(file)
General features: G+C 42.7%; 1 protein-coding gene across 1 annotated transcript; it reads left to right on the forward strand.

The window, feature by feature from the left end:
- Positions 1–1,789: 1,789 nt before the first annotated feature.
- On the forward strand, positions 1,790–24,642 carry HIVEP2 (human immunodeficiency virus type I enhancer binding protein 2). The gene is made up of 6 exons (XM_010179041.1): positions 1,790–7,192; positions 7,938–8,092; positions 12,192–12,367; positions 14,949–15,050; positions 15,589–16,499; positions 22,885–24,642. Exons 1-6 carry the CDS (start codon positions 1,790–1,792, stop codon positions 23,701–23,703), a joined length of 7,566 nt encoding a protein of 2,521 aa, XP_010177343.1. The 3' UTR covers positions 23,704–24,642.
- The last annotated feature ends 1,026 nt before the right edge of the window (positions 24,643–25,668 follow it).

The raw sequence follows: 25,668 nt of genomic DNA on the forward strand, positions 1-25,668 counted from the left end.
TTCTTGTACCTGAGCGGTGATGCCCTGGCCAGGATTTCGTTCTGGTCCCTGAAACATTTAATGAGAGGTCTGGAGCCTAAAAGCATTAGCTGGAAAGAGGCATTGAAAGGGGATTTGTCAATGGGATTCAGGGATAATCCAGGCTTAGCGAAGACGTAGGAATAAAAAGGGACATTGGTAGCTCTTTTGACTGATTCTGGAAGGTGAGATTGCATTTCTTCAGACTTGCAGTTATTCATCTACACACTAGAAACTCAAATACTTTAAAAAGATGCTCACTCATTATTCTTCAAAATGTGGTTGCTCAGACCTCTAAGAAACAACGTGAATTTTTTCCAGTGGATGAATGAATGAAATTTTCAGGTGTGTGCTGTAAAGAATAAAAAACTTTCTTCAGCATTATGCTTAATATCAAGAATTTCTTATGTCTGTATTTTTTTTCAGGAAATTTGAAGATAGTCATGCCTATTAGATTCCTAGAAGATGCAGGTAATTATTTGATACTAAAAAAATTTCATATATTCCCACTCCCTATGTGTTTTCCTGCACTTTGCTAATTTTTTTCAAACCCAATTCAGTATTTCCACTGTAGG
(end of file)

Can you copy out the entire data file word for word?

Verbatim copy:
General features: G+C 42.7%; 1 protein-coding gene across 1 annotated transcript; it reads left to right on the forward strand.

The window, feature by feature from the left end:
- Positions 1–1,789: 1,789 nt before the first annotated feature.
- On the forward strand, positions 1,790–24,642 carry HIVEP2 (human immunodeficiency virus type I enhancer binding protein 2). The gene is made up of 6 exons (XM_010179041.1): positions 1,790–7,192; positions 7,938–8,092; positions 12,192–12,367; positions 14,949–15,050; positions 15,589–16,499; positions 22,885–24,642. Exons 1-6 carry the CDS (start codon positions 1,790–1,792, stop codon positions 23,701–23,703), a joined length of 7,566 nt encoding a protein of 2,521 aa, XP_010177343.1. The 3' UTR covers positions 23,704–24,642.
- The last annotated feature ends 1,026 nt before the right edge of the window (positions 24,643–25,668 follow it).

The raw sequence follows: 25,668 nt of genomic DNA on the forward strand, positions 1-25,668 counted from the left end.
TTCTTGTACCTGAGCGGTGATGCCCTGGCCAGGATTTCGTTCTGGTCCCTGAAACATTTAATGAGAGGTCTGGAGCCTAAAAGCATTAGCTGGAAAGAGGCATTGAAAGGGGATTTGTCAATGGGATTCAGGGATAATCCAGGCTTAGCGAAGACGTAGGAATAAAAAGGGACATTGGTAGCTCTTTTGACTGATTCTGGAAGGTGAGATTGCATTTCTTCAGACTTGCAGTTATTCATCTACACACTAGAAACTCAAATACTTTAAAAAGATGCTCACTCATTATTCTTCAAAATGTGGTTGCTCAGACCTCTAAGAAACAACGTGAATTTTTTCCAGTGGATGAATGAATGAAATTTTCAGGTGTGTGCTGTAAAGAATAAAAAACTTTCTTCAGCATTATGCTTAATATCAAGAATTTCTTATGTCTGTATTTTTTTTCAGGAAATTTGAAGATAGTCATGCCTATTAGATTCCTAGAAGATGCAGGTAATTATTTGATACTAAAAAAATTTCATATATTCCCACTCCCTATGTGTTTTCCTGCACTTTGCTAATTTTTTTCAAACCCAATTCAGTATTTCCACTGTAGG